From Ohio History Central
Mount Sterling is a community in Madison County, Ohio.
Prior to the arrival of white settlers, the Wyandot Indians principally inhabited the area that now includes Mount Sterling. Whites drove most of the Wyandots and other Indian groups from the region during the War of 1812, and white settlers soon arrived in increasing numbers. In 1828, John J. Smith, a resident of Kentucky, established Mount Sterling in the southeastern corner of Madison County. Smith named the town after Mount Sterling, Kentucky.
Mount Sterling grew slowly. By 1880, the village had just 482 residents. The town also contained one newspaper, one bank, and three churches. Several industries, including gristmills and flourmills, existed in the community.
For the first decades of the twentieth century, Mount Sterling remained a small community. This began to change following World War II. At this time in United States history, more and more Americans could afford automobiles. Many Mount Sterling residents began to commute to jobs in Columbus, Ohio, a short distance to the east. In many respects, today, Mount Sterling has become a bedroom community of Columbus, with a large number of Mount Sterling's approximately 1,900 residents finding employment in Ohio's capital city or its suburbs.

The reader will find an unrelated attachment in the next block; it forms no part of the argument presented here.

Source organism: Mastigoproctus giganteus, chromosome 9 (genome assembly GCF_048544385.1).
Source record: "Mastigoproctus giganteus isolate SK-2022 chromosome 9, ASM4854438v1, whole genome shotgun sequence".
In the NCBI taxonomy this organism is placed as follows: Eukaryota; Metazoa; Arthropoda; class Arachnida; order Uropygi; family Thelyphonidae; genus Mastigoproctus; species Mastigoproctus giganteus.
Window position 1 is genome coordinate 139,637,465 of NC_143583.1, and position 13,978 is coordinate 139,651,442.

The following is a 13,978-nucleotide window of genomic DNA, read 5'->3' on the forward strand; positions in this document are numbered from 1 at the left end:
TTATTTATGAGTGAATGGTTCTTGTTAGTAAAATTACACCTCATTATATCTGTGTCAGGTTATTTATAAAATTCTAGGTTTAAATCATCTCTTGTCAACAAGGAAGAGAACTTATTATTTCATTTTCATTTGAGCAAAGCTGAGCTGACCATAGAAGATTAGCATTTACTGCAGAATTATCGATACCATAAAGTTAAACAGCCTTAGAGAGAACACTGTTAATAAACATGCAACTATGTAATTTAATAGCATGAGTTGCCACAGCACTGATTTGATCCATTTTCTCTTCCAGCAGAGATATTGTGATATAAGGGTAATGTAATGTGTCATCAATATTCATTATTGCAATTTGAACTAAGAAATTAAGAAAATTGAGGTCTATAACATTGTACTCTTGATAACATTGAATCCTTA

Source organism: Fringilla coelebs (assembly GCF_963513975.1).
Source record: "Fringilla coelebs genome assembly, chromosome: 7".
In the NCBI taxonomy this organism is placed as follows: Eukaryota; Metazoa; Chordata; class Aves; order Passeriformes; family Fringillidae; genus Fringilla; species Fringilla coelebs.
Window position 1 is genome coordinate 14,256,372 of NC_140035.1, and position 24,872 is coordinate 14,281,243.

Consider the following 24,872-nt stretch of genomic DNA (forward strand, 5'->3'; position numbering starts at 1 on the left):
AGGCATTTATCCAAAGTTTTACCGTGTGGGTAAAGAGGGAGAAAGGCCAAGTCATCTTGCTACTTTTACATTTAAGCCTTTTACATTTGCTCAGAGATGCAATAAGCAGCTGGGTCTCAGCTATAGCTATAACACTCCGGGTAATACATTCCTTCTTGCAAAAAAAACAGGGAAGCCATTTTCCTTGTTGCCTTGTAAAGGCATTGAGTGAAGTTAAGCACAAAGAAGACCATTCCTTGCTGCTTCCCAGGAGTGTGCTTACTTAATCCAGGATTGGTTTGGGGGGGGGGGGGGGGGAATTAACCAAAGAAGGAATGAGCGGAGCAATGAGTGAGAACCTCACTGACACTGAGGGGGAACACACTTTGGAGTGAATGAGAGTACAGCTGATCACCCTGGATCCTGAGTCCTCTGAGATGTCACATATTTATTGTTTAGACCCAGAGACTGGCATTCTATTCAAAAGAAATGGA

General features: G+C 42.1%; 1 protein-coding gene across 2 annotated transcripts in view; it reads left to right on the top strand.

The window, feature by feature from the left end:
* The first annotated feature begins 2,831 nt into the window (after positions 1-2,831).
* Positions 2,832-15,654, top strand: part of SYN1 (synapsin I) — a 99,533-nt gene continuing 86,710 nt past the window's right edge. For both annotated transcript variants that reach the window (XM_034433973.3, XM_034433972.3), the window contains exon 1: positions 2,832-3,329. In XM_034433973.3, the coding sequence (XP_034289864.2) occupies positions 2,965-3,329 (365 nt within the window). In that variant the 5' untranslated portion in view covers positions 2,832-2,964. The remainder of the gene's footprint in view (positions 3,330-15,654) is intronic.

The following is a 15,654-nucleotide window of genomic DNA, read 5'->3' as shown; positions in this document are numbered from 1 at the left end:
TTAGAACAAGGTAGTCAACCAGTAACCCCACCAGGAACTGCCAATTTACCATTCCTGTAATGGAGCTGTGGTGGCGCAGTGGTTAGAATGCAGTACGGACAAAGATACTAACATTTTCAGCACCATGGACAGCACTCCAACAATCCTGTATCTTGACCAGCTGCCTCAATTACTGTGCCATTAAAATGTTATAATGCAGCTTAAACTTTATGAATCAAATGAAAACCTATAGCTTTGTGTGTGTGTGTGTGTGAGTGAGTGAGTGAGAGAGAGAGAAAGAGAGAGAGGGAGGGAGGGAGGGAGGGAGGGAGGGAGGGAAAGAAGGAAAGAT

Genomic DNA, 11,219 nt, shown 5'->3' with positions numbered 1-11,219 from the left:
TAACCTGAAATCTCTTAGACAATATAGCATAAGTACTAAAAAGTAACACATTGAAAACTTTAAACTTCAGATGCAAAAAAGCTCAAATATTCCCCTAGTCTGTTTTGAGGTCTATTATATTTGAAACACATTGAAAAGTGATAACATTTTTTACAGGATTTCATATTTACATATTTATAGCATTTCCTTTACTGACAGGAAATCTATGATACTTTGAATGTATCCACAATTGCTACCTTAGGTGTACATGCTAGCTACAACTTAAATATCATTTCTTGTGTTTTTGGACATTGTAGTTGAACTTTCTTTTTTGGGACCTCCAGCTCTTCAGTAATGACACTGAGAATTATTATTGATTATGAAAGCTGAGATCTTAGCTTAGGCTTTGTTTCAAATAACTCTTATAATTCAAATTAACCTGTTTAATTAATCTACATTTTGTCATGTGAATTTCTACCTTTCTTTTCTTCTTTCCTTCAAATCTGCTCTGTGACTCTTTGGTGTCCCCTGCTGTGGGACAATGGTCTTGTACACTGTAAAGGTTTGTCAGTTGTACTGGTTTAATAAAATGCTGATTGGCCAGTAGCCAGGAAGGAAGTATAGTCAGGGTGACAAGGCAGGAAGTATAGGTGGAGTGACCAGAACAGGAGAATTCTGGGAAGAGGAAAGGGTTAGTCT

- Howe, Henry. Historical Collections of Ohio in Two Volumes. Vol. II. Cincinnati, OH: C.J. Krehbiel & Co., Printers and Binders, 1902.